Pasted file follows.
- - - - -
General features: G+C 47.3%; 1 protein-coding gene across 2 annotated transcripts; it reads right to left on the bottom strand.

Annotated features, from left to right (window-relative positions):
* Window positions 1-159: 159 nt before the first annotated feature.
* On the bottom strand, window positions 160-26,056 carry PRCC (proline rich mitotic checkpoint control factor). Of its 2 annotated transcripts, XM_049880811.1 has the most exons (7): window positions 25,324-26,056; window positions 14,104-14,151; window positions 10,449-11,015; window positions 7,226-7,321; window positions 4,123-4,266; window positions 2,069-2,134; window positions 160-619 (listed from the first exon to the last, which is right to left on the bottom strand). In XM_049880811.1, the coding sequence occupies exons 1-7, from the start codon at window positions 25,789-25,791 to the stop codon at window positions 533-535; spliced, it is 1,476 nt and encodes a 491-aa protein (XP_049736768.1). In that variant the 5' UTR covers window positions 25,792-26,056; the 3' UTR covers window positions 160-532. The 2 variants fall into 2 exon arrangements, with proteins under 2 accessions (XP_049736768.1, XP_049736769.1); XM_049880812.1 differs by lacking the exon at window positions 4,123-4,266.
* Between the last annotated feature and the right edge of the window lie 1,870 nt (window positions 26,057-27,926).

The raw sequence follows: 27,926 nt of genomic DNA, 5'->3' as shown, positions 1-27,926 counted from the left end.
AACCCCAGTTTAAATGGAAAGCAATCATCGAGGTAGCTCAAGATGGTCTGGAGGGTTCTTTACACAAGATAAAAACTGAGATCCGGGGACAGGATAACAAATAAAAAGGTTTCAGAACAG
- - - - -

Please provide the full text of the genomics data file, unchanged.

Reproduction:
General features: G+C 47.3%; 1 protein-coding gene across 2 annotated transcripts; it reads right to left on the bottom strand.

Annotated features, from left to right (window-relative positions):
* Window positions 1-159: 159 nt before the first annotated feature.
* On the bottom strand, window positions 160-26,056 carry PRCC (proline rich mitotic checkpoint control factor). Of its 2 annotated transcripts, XM_049880811.1 has the most exons (7): window positions 25,324-26,056; window positions 14,104-14,151; window positions 10,449-11,015; window positions 7,226-7,321; window positions 4,123-4,266; window positions 2,069-2,134; window positions 160-619 (listed from the first exon to the last, which is right to left on the bottom strand). In XM_049880811.1, the coding sequence occupies exons 1-7, from the start codon at window positions 25,789-25,791 to the stop codon at window positions 533-535; spliced, it is 1,476 nt and encodes a 491-aa protein (XP_049736768.1). In that variant the 5' UTR covers window positions 25,792-26,056; the 3' UTR covers window positions 160-532. The 2 variants fall into 2 exon arrangements, with proteins under 2 accessions (XP_049736768.1, XP_049736769.1); XM_049880812.1 differs by lacking the exon at window positions 4,123-4,266.
* Between the last annotated feature and the right edge of the window lie 1,870 nt (window positions 26,057-27,926).

The raw sequence follows: 27,926 nt of genomic DNA, 5'->3' as shown, positions 1-27,926 counted from the left end.
AACCCCAGTTTAAATGGAAAGCAATCATCGAGGTAGCTCAAGATGGTCTGGAGGGTTCTTTACACAAGATAAAAACTGAGATCCGGGGACAGGATAACAAATAAAAAGGTTTCAGAACAG